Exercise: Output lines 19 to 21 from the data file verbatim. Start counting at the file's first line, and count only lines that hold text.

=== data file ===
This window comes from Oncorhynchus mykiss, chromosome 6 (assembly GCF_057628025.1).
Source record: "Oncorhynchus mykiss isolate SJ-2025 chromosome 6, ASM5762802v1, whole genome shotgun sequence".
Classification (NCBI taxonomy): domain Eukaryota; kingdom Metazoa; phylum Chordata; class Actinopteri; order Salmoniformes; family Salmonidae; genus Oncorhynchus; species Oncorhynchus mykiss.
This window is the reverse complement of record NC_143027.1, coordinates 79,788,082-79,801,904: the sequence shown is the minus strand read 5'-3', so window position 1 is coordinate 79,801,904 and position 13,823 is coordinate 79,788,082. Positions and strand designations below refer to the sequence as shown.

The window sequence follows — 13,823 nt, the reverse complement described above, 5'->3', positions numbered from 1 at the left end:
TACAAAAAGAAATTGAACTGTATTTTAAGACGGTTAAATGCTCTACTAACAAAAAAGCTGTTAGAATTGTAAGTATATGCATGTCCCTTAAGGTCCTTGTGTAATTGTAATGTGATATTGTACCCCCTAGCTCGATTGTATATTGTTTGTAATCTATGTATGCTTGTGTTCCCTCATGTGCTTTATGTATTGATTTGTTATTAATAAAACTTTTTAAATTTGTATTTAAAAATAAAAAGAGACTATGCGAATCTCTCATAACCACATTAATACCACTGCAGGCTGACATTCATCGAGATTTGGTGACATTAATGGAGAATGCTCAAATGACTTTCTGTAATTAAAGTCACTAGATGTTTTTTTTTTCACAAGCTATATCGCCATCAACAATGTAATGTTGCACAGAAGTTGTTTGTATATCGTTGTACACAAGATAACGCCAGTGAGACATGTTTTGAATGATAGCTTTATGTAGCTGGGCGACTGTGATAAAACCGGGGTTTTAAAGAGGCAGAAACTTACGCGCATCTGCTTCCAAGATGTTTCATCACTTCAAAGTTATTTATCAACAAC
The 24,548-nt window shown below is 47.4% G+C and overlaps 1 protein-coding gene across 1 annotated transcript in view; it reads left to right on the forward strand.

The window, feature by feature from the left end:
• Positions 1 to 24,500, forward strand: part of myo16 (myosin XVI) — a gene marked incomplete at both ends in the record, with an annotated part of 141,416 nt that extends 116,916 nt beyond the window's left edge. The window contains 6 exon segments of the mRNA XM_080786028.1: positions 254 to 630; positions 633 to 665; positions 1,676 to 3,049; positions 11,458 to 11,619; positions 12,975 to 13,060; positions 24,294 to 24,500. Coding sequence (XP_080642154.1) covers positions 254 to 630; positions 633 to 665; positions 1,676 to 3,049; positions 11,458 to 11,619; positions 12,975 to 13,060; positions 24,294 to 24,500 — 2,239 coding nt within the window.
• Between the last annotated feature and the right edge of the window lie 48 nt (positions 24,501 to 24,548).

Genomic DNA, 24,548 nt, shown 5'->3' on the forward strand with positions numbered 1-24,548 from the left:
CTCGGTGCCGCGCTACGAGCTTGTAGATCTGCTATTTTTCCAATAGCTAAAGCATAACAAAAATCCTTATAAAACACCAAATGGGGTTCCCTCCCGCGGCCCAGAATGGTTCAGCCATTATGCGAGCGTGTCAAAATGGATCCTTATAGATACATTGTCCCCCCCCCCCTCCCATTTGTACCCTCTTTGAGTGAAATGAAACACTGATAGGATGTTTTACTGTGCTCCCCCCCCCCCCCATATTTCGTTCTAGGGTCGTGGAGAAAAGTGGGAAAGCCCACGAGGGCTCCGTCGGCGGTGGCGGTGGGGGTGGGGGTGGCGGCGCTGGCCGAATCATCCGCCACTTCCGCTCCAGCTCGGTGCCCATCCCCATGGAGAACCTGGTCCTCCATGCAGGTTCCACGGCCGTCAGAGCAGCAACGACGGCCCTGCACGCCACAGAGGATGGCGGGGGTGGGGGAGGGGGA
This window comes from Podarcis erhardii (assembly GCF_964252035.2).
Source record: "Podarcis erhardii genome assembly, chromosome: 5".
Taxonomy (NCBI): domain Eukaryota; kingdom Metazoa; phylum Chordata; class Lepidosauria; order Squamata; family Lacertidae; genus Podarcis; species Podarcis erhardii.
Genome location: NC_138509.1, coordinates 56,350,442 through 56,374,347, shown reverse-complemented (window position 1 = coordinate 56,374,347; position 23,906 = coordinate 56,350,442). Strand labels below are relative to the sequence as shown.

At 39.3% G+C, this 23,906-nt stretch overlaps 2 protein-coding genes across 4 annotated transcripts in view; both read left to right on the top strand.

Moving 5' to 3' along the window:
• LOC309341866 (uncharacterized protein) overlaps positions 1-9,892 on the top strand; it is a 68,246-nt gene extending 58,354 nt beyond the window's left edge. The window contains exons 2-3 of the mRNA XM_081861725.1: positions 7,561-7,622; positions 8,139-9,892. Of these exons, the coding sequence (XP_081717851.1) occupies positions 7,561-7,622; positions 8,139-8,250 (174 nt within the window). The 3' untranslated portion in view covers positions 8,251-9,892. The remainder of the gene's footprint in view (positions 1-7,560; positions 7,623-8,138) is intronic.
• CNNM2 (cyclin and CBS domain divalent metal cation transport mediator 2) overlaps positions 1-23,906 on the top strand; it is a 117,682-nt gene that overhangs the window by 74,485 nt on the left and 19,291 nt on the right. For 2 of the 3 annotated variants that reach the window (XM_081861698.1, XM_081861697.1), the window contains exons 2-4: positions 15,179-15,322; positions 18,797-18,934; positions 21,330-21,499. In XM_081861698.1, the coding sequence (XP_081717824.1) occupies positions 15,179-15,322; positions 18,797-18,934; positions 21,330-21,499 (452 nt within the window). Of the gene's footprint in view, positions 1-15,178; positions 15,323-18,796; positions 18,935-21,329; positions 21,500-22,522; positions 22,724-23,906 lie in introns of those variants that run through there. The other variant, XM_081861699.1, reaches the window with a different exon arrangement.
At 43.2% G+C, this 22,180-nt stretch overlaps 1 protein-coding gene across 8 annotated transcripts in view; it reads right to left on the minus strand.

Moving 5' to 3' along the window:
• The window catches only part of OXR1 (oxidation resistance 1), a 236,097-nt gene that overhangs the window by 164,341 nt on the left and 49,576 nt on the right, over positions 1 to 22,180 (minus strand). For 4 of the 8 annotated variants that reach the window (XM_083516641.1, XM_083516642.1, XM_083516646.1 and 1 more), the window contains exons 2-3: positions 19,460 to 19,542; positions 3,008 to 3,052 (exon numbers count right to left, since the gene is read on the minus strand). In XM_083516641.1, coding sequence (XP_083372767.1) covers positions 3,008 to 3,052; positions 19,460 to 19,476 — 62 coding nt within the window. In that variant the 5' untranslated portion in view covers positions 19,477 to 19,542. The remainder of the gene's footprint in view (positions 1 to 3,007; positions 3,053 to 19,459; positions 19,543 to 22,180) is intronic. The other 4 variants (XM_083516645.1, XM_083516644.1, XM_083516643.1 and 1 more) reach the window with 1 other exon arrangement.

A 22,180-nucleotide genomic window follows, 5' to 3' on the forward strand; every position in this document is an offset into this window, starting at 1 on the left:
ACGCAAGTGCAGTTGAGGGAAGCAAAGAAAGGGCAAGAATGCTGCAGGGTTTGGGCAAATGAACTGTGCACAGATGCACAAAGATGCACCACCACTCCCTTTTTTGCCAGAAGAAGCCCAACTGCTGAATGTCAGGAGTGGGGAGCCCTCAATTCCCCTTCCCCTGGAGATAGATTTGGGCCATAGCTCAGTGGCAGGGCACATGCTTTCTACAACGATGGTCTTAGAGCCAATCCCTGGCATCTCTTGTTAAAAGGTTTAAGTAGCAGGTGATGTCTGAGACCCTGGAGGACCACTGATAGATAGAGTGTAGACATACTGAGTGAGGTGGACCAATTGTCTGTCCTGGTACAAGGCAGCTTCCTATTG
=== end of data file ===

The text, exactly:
• LOC309341866 (uncharacterized protein) overlaps positions 1-9,892 on the top strand; it is a 68,246-nt gene extending 58,354 nt beyond the window's left edge. The window contains exons 2-3 of the mRNA XM_081861725.1: positions 7,561-7,622; positions 8,139-9,892. Of these exons, the coding sequence (XP_081717851.1) occupies positions 7,561-7,622; positions 8,139-8,250 (174 nt within the window). The 3' untranslated portion in view covers positions 8,251-9,892. The remainder of the gene's footprint in view (positions 1-7,560; positions 7,623-8,138) is intronic.
• CNNM2 (cyclin and CBS domain divalent metal cation transport mediator 2) overlaps positions 1-23,906 on the top strand; it is a 117,682-nt gene that overhangs the window by 74,485 nt on the left and 19,291 nt on the right. For 2 of the 3 annotated variants that reach the window (XM_081861698.1, XM_081861697.1), the window contains exons 2-4: positions 15,179-15,322; positions 18,797-18,934; positions 21,330-21,499. In XM_081861698.1, the coding sequence (XP_081717824.1) occupies positions 15,179-15,322; positions 18,797-18,934; positions 21,330-21,499 (452 nt within the window). Of the gene's footprint in view, positions 1-15,178; positions 15,323-18,796; positions 18,935-21,329; positions 21,500-22,522; positions 22,724-23,906 lie in introns of those variants that run through there. The other variant, XM_081861699.1, reaches the window with a different exon arrangement.
At 43.2% G+C, this 22,180-nt stretch overlaps 1 protein-coding gene across 8 annotated transcripts in view; it reads right to left on the minus strand.